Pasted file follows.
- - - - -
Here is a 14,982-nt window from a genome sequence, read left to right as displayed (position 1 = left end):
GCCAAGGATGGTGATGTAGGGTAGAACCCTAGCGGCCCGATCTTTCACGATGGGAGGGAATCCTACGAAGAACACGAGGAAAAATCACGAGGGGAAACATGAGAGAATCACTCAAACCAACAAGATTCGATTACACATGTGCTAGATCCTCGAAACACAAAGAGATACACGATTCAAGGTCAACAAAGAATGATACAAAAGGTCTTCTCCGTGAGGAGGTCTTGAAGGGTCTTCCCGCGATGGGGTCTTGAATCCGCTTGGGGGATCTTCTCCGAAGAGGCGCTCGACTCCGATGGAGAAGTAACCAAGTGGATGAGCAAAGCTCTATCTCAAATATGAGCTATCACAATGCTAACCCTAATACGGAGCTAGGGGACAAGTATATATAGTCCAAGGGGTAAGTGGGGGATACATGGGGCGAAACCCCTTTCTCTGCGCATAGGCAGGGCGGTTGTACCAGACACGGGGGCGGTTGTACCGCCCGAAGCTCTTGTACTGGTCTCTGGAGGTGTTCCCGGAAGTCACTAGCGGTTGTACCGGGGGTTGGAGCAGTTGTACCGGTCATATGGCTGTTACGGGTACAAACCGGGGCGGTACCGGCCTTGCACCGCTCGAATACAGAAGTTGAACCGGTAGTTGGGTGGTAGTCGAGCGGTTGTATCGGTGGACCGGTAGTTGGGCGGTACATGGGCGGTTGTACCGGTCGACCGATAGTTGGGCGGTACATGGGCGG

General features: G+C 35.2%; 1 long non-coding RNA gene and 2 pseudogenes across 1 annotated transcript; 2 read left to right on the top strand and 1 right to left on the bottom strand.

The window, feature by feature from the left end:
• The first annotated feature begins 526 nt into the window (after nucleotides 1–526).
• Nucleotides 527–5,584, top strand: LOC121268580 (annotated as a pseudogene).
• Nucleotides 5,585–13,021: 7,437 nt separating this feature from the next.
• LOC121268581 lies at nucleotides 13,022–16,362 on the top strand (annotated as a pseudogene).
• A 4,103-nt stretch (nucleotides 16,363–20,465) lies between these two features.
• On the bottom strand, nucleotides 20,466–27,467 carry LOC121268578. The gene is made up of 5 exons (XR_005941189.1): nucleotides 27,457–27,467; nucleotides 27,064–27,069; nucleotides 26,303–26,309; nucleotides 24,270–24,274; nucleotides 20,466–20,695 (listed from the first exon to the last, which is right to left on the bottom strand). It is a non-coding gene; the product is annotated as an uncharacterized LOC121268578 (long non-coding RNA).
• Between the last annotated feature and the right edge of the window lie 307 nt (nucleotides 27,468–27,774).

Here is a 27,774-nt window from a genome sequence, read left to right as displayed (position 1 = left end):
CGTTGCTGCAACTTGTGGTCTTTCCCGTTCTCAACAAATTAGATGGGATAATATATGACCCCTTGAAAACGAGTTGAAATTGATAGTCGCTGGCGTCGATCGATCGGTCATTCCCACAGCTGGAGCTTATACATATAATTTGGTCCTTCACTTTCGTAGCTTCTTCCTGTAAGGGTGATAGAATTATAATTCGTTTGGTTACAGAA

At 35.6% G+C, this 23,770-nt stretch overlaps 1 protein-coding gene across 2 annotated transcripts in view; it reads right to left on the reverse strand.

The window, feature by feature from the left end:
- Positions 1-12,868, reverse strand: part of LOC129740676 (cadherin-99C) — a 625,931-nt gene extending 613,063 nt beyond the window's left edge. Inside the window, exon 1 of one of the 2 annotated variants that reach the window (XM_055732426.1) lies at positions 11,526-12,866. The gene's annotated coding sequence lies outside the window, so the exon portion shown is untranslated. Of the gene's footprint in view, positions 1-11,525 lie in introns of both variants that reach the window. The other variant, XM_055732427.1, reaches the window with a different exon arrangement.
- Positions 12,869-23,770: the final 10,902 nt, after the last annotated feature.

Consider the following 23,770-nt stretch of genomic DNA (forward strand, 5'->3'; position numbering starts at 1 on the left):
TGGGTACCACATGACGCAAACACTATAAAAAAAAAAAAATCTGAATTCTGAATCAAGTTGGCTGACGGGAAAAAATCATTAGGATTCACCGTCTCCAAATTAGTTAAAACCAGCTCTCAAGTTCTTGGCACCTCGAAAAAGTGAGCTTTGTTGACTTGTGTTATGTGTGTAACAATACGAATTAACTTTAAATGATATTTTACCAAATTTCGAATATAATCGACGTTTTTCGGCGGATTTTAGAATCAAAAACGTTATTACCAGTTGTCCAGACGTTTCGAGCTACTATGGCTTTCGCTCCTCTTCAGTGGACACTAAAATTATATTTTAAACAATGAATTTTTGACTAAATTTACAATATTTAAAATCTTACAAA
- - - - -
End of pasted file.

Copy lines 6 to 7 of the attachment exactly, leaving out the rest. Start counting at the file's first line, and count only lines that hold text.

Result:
• Nucleotides 527–5,584, top strand: LOC121268580 (annotated as a pseudogene).
• Nucleotides 5,585–13,021: 7,437 nt separating this feature from the next.